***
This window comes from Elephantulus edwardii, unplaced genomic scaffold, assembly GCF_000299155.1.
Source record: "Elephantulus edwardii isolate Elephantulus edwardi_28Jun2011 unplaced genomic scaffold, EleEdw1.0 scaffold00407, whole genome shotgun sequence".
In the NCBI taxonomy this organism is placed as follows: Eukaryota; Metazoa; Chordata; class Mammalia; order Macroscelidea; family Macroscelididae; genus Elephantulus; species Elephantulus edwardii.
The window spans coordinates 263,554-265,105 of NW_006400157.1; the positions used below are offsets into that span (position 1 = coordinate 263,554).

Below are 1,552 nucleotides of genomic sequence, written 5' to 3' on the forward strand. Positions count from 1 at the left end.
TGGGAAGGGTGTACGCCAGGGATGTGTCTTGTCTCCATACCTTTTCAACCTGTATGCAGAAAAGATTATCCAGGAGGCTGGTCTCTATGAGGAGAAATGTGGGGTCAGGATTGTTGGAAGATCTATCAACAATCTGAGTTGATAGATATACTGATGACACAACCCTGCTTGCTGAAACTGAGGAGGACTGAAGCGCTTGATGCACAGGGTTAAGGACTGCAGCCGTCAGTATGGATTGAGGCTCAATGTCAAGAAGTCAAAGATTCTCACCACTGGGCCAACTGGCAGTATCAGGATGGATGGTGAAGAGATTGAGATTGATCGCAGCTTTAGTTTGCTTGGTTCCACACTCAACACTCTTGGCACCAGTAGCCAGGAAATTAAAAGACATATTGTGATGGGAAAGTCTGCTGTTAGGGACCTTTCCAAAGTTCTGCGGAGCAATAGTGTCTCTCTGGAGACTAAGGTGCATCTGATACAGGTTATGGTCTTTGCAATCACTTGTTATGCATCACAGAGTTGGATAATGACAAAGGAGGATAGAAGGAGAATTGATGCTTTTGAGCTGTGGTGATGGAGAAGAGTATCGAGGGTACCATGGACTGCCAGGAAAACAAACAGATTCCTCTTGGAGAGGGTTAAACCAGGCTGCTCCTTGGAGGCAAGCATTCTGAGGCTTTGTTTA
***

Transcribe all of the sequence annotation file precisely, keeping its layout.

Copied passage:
This window comes from Elephantulus edwardii, unplaced genomic scaffold, assembly GCF_000299155.1.
Source record: "Elephantulus edwardii isolate Elephantulus edwardi_28Jun2011 unplaced genomic scaffold, EleEdw1.0 scaffold00407, whole genome shotgun sequence".
In the NCBI taxonomy this organism is placed as follows: Eukaryota; Metazoa; Chordata; class Mammalia; order Macroscelidea; family Macroscelididae; genus Elephantulus; species Elephantulus edwardii.
The window spans coordinates 263,554-265,105 of NW_006400157.1; the positions used below are offsets into that span (position 1 = coordinate 263,554).

Below are 1,552 nucleotides of genomic sequence, written 5' to 3' on the forward strand. Positions count from 1 at the left end.
TGGGAAGGGTGTACGCCAGGGATGTGTCTTGTCTCCATACCTTTTCAACCTGTATGCAGAAAAGATTATCCAGGAGGCTGGTCTCTATGAGGAGAAATGTGGGGTCAGGATTGTTGGAAGATCTATCAACAATCTGAGTTGATAGATATACTGATGACACAACCCTGCTTGCTGAAACTGAGGAGGACTGAAGCGCTTGATGCACAGGGTTAAGGACTGCAGCCGTCAGTATGGATTGAGGCTCAATGTCAAGAAGTCAAAGATTCTCACCACTGGGCCAACTGGCAGTATCAGGATGGATGGTGAAGAGATTGAGATTGATCGCAGCTTTAGTTTGCTTGGTTCCACACTCAACACTCTTGGCACCAGTAGCCAGGAAATTAAAAGACATATTGTGATGGGAAAGTCTGCTGTTAGGGACCTTTCCAAAGTTCTGCGGAGCAATAGTGTCTCTCTGGAGACTAAGGTGCATCTGATACAGGTTATGGTCTTTGCAATCACTTGTTATGCATCACAGAGTTGGATAATGACAAAGGAGGATAGAAGGAGAATTGATGCTTTTGAGCTGTGGTGATGGAGAAGAGTATCGAGGGTACCATGGACTGCCAGGAAAACAAACAGATTCCTCTTGGAGAGGGTTAAACCAGGCTGCTCCTTGGAGGCAAGCATTCTGAGGCTTTGTTTA